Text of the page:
A couple of years ago the company I work for sat me down and asked how I would feel about working from home given the changing nature of business and for those who work with the media. My first thought was HELL YES that sounds awesome quickly followed by actually won't I be lonely sat at home all day? Suffice to say we decided to give it a go and at the same time become corporate club members, which sounds swankier than it is in reality. We would be given more freedom to manage our own hours and workload and then a couple of days a week head into central London and work together in what was basically a bar/restaurant but with more tables to fit your laptop.
Now working from home has huge benefits. Every day I can get up, (this is still 7.30am as my partner still commutes to work to get in for 9am) and make a coffee before leisurely logging in to my emails without having to deal with public transport --and even when I do go into the 'Club' it's arriving by 10ish so mercifully rush hour is a thing of my professional past. Also mid-way through the day I can go to the gym and do my work out which makes it feel less like a chore to be done at the crack of dawn, or when you just want to get home from work and pour yourself a large gin, and more like a break from the house! And true, if we need something delivered I can arrange for myself to be hear to sign for it, although I fear the neighbours have caught onto this and now I get aggressive Amazon delivery men banging on my door leaving stuff for me to keep safe. And lest us not forget I can do household chores. If it's sunny the bed can be stripped and the washing put outside and then made again as if done by fairies. These benefits are mundane but I don't care they free up my 'free time' even more and that's great. Equally, if needs be I can start working at 7am or 10am depending on what I've got on that week and as a result I can finish at 3pm or finish at 8pm. Yes dear readers I have that much power. And it does benefit my daily work schedule immensely because I work in publicity and if I've learned nothing else from journalists' shouty emails is that they don't want to be bothered between the hours of 11-4pm because they're on deadline!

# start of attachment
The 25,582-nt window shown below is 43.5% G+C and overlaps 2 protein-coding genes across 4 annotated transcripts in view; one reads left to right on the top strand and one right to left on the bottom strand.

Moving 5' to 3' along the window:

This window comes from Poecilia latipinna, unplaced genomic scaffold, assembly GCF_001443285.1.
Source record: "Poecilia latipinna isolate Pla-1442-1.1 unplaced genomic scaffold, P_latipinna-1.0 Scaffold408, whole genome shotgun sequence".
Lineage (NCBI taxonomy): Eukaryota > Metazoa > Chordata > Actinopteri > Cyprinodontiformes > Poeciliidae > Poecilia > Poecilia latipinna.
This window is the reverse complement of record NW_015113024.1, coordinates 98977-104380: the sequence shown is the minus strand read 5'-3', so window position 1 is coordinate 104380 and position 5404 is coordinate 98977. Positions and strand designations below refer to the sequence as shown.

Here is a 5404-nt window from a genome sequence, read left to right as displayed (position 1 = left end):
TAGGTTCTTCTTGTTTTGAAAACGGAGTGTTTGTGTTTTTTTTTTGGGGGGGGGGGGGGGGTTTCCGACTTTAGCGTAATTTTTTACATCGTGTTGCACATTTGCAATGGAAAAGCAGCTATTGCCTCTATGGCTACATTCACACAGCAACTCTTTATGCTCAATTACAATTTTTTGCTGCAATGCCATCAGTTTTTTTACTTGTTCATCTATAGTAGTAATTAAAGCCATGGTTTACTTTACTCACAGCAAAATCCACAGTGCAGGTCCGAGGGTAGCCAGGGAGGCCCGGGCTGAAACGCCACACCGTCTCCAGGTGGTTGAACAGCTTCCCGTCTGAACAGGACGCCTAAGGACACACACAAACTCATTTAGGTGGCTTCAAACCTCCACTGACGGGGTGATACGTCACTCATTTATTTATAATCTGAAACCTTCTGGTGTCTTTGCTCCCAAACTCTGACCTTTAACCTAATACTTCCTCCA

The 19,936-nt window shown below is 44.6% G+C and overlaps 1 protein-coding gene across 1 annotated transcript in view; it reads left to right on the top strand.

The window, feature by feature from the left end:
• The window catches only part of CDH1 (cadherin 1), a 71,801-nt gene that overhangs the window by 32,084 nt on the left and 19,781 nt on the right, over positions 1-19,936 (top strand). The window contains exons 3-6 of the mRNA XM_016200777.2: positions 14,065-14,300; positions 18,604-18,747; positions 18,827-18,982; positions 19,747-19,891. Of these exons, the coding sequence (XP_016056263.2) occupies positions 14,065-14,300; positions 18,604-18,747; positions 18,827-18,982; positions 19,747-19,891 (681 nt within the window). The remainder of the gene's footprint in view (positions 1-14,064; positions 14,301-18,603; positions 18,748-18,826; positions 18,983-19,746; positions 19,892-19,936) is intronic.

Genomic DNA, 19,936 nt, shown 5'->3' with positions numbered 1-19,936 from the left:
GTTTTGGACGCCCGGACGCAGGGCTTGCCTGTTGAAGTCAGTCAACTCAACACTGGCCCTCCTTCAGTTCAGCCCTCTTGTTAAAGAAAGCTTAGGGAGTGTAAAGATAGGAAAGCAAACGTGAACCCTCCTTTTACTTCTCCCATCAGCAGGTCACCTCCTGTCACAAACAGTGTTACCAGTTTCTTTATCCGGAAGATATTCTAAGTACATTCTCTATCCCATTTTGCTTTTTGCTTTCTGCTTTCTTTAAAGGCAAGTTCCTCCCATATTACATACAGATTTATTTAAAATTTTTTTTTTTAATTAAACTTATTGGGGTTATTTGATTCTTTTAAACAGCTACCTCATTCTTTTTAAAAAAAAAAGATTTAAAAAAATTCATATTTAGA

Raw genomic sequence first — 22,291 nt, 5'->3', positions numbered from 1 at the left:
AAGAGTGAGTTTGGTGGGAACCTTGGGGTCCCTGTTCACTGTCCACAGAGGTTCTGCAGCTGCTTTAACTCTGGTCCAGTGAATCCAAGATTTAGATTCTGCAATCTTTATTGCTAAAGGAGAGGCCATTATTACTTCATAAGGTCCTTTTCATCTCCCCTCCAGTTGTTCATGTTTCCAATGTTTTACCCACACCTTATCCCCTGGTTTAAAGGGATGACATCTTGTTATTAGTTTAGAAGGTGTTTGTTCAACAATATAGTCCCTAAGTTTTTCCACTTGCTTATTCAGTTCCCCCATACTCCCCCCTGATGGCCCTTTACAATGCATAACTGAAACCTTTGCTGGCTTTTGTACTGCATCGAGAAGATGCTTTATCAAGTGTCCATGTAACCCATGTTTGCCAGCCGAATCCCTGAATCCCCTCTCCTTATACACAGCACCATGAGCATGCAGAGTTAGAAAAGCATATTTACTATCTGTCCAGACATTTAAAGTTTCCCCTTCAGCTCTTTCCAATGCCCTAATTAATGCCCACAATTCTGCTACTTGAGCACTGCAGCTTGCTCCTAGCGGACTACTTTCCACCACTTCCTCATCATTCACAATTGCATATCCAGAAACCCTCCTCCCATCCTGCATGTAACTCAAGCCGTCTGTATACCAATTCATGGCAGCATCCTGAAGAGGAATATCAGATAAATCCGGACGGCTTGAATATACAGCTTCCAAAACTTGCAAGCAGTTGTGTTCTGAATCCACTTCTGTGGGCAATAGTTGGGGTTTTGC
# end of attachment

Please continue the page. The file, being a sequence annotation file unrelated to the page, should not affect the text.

However, let's roll quickly over to the darker side of working from home. Ever since I announced this change in my professional life to my family and friends it quickly become apparent through the jokes and jibes that they don't think I do anything. A summary of the comments would make you believe that I: sleep in everyday until midday, go for 3hr boozy lunches (WHO WITH?????!!!!), take long weekends, sit outside sunbathing when the weather is nice, watch Netflix, go shopping...I mean you get the picture and quite frankly it's incredibly frustrating. And even the above outlined positives start to take on a negative edge because since I am at home it's assumed that things like the washing will be done, I can be in for packages to be delivered and I can go to the supermarket for the weekly shop on a Monday instead of together at the weekend. And sure most of the time it is fine, but I feel like it shouldn't be expected because at the end of the day I AM WORKING and my hours and commitments can change. News alert: I might have to go outside...
Also, and as a side note about working from home, if you're planning on making the jump then you should also probably be notified that you do start talking to yourself .... a lot. For the simple reason that you don't have the luxury of going to the kitchen and doing a tea round or chatting with someone sat across the table from you about what you did at the weekend. And if you live with other people then you also need to prepare them for the deluge of information that will assault their ears as soon as they get home --this is worst in the winter months when you don't leave the house because there's torrential rain and winds-- because it does happen, you can just ask my partner.
Don't get me wrong I ultimately love working from home. It's like one of those things that when it happens you never know how you used to cope with working regular hours in an office. Or what life was like before wfh. Therefore, I urge everyone who knows anybody, or bear in mind that you will probably come across someone in the future, who works from home to just take a second before you comment that life 'must be one big prosecco fuelled day time drinking party' and instead just pipe down or simply ask them how was their day?Suggest a correction